Now we entertain the legend of how “Rosa Ragusa” arrived here. I can only verify that I’ve heard the same or similar versions of this history from Breezy Point to Montauk and beyond. I once had a printed version in the mid-70s that I picked up on a vacation brochure in Nantucket. So, just sit back on your boat cushions or beach chair, treat yourself to a cold, iced, hard seltzer and read on. Remember! Put your sunblock and sunglasses on.
The legend still recounted today amongst the generational beachers, baymen and marine workers, the descendants of the “Cod Fish Aristocracy” and the original European settlers recounts the story that “Rosa Ragusa” arrived on these shores in the late 1600s from Merry Olde England. Now, by this time the English had thrown the Dutch out of New Amsterdam and had the nerve to rename it “New York”. The early Dutch already had their own flower misadventures in New Amsterdam during the “Tulip bulb investment scandals” when many a Dutchman lost his shirt and every guilder he kept in that box under his bed. You know the box – the cigar box with Rembrandt’s portrait of “The Dutch Masters” on it. They ramped up the cost of a single tulip bulb to as high as $60,000 in today’s money. And then – crash! The gig was over! Dutchmen couldn’t give them away nor were they tasty enough to eat. Ah! But I digress!
As the English thrived in towns and small cities such as Baltimore, Boston, Philadelphia, New York, Albany, and so many more, houses became more civilized looking and the demand for landscaping grew. Wherever there’s a need, someone fills it. So, there was this guy. We’ll just stick with calling him” Guy”. Well, “Guy” got investors together to join in a venture of importing cuttings of beautiful hybrid roses from the royal estates of England. They would naturally give a piece of the action to the King, Queen, and any royalty that would let him cull out dormant cuttings and pack them off to the colonies to add a bit of color to their very dreary gardens. It was this guy who first came up with the ditty, “Hey! This is a win, win deal!”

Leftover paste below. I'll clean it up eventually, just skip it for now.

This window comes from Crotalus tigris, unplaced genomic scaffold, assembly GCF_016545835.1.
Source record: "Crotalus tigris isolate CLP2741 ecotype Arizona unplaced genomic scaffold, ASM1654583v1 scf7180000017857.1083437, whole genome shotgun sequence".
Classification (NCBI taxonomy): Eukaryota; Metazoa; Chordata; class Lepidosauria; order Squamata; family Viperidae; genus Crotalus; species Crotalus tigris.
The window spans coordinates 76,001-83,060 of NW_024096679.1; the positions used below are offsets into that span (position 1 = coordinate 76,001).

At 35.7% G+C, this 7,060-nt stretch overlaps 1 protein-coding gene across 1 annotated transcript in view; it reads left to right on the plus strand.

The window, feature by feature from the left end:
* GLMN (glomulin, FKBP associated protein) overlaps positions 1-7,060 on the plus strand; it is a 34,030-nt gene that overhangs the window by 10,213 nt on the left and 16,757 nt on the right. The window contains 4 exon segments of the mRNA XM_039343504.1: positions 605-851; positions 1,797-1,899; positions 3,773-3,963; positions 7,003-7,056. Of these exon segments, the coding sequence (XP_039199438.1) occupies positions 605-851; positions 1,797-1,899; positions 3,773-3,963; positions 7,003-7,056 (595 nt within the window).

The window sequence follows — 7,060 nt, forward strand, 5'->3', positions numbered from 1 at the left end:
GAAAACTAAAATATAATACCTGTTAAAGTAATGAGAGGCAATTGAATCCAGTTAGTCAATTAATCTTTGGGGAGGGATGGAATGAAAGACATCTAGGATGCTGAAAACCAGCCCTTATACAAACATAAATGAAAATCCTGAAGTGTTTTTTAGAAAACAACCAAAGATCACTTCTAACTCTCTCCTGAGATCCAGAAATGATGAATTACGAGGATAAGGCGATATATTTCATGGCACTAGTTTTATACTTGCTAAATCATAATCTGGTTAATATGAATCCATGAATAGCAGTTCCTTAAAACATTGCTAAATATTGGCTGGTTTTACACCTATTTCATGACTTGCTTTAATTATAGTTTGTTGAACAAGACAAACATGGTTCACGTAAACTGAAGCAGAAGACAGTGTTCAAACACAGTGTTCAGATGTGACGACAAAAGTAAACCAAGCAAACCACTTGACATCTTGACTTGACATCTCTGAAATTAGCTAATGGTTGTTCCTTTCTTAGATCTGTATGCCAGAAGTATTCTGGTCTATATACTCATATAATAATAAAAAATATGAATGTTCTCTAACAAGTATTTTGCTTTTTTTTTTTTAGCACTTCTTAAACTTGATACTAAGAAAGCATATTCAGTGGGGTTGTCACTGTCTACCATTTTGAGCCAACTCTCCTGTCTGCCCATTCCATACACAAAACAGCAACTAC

Guy went to the seafaring town of Liverpool and hired a captain, a ratty ship and crew. They had to make a late autumn crossing while the cuttings were dormant and packed in dry sawdust. The crossing was extremely rough, and Guy spent two months hanging over the railing “tossing” as they say. The poor man never imagined how late autumn on the North Atlantic could be. He had crossed back and forth many times but always in summer when he could lounge on the deck with his shirt off drinking grog while singing sea shanties. He thought he would soon find relief when his luck turned really bad. Or is it “Badder”! Whatever! As Guy was making his way closer to New York. Guy’s ship had the bad fortune to be overtaken and boarded by the infamous Captain Tew, better known as Black Beard, who was beating his way down to the Caribbean rather late that year. Tew was already famously notorious, and Guy began saying his prayers. When Tew demanded what valuable cargo they were carrying. Guy shakily informed him. “We have a hull full of thorny sticks, Sir!” Tew had dealt with bullshit before, and this smacked mightily of it. He pointed his pistol at Guy while his crew rummaged below deck. Through the open hatch, he could hear his men spouting obscenities along with a thousand “Ouches”! Up came his crew picking thorns out of their bloody hands. “Sir! Nothin’ down below but thousands of thorny sticks covered in mounds of sawdust”! After looking at himself, Tew and all his crew crabbed lines and swung back to their ship. As they sailed away Tew could be heard swearing “England has gone bloody mad”!